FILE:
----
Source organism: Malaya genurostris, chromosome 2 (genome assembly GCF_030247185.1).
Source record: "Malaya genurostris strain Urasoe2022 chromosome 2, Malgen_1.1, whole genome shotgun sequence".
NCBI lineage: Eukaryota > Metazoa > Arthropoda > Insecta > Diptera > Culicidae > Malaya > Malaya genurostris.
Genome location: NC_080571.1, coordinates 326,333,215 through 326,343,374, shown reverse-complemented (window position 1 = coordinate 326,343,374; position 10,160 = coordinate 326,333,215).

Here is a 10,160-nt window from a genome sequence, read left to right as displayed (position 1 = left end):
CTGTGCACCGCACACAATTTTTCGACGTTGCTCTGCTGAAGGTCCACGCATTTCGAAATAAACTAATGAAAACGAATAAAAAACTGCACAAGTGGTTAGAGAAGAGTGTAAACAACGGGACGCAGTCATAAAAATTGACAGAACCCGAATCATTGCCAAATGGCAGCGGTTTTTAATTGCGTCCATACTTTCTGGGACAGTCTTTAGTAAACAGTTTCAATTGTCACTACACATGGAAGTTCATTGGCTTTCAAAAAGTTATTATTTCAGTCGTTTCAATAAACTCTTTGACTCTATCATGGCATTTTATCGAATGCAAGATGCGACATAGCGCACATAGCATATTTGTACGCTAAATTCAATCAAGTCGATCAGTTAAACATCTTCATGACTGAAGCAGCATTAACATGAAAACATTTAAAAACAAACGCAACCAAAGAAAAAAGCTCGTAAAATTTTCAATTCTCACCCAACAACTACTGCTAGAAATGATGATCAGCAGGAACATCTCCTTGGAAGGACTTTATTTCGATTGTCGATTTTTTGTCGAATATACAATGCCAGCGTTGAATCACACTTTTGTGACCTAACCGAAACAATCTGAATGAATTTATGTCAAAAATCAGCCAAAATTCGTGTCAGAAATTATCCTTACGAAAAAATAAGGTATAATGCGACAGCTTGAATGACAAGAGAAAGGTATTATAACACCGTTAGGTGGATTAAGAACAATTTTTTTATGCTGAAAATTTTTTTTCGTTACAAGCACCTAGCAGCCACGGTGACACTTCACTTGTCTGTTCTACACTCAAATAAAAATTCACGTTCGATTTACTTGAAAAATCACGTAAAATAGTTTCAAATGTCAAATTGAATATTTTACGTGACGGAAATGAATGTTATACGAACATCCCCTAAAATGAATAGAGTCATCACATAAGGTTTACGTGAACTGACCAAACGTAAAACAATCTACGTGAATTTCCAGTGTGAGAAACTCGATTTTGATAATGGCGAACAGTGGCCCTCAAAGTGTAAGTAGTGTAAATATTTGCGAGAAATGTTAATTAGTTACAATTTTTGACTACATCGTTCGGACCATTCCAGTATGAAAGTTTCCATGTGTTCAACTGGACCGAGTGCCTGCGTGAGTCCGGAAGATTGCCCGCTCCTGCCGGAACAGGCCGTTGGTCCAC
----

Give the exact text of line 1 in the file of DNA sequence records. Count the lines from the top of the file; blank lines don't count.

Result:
Source organism: Malaya genurostris, chromosome 2 (genome assembly GCF_030247185.1).